Catholic Support of a Medical Mission in 1912
CMMB (Catholic Medical Mission Board) has followed the example of Jesus through faith-based medical mission service to the poor since its inception in 1912. Its founder, Dr. Paluel Joseph Flagg, was a former president of the New York Society of Anesthesiologists, and an anesthesiologist on staff at St. Vincent’s Hospital in New York City. He received his medical degree from Fordham University, a Jesuit university founded by the Catholic Diocese of New York. Dr. Flagg turned his personal calling in helping mothers and children survive into a Catholic charity that is today one of the largest non-profits in the United States.
CMMB’s legacy of more than 100 years of faith-based service to the poor was a result of Dr. Flagg’s personal loss. In the early 1912, an infant daughter died from neonatal asphyxia. The doctor recounted, “My baby’s heart beat strongly, but I could not make her breathe. I baptized her as I had baptized many other babies under emergency conditions and saw my daughter die.”
Dr. Flagg’s wife, Stella, died in December of that same year.
In his grief, Dr. Flagg found solace through his faith in God, the Catholic Church, and service to others. He was deeply committed to his Catholic faith. The history of the Catholic Church’s social teaching, along with examples from scripture, make clear the fundamental right of all people to life and human dignity. The story of the Last Judgment (Mt 25:31-46) instructs people of faith to put the needs of the poor and vulnerable first. As a committed Catholic, Dr. Flagg was compelled by his duties to his faith, his family, and society. His calling to start a Catholic charity was certainly inspired by the Church’s long history of missionary work with the poor.
One of Dr. Flagg’s first faith-based mission trips was to Haiti, where he brought compassionate care to those suffering from leprosy. In 1912, there was no cure for this chronic, progressive bacterial infection. When Dr. Flagg realized the immense need for medical missionaries in Haiti, he felt called to expand the reach of his mission and do more. The doctor recruited other medical professionals to join his medical mission. Many Catholic organizations supported Dr. Flagg’s early work and supported the creation of the Catholic charity, which would later become known as CMMB.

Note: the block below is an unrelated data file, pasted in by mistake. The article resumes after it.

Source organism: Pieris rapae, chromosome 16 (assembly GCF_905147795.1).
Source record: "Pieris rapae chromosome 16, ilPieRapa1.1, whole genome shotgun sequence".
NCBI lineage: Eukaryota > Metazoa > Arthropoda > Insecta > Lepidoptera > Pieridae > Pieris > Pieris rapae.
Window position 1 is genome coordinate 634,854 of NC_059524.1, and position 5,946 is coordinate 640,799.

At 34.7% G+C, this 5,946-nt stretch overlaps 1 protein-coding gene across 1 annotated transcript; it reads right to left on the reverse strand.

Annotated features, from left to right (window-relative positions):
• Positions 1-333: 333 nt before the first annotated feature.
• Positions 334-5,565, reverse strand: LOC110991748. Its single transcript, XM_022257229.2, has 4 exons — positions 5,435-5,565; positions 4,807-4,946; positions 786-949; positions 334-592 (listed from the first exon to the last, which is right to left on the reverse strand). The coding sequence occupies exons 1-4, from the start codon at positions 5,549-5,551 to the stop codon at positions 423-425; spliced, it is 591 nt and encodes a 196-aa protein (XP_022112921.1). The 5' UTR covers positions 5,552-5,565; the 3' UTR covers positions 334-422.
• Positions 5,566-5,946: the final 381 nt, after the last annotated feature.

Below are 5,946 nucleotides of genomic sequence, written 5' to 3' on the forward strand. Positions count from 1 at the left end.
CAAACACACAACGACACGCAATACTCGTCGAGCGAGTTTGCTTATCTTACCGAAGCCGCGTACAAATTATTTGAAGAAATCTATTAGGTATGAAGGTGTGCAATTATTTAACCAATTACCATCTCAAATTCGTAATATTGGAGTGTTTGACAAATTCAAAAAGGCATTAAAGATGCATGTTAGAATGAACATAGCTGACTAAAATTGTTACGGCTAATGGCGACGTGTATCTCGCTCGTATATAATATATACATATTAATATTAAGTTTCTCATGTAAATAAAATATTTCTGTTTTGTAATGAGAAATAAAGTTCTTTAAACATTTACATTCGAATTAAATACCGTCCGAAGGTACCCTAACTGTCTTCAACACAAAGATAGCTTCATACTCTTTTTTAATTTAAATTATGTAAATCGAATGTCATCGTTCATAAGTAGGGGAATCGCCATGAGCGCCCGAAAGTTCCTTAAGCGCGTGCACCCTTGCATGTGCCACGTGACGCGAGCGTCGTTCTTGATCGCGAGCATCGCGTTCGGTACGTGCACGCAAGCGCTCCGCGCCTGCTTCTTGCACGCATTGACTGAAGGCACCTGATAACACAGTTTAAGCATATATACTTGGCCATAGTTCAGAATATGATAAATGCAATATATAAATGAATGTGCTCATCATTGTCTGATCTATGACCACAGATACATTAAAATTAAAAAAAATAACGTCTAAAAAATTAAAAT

With encouragement and in partnership with the Society for the Propagation of the Faith, the Society of the Atonement, and the Catholic Students Mission Crusade in Cincinnati, Dr. Flagg was able to engage the superiors of mission congregations, and recruit enough doctors and nurses to support faith-based medical missions to India, China and other countries in Asia.
The very first medical missionary to answer Dr. Flagg’s call to follow the example of Jesus and serve the poor was Dr. Margaret Lamont, from Hat Creek, Ashcroft, British Columbia. In 1914, the Franciscan Friars of Atonement— Graymoor arranged for Dr. Lamont, her husband and three children to travel to China. Dr. Lamont’s trip to China marked the beginning of CMMB’s medical volunteer program.
Father Charles B. Moulinier, the founder and first president of the Catholic Hospital Association (now known as the Catholic Health Association of the United States) was impressed by Dr. Flagg’s faith and his dedication to heal the sick and serve the poor. Father Moulinier encouraged Dr. Flagg to establish the Medical Mission Committee of the Catholic Hospital Association (CHA).
By February of 1928, the Catholic Medical Mission Committee had grown so large that it was independently incorporated as the Catholic Medical Mission Board in New York City. Today, CMMB is still headquartered in New York City, and has become one of the largest, best performing, non-profit organizations in the United States, and a model of international Catholic charity work recognized by the Vatican.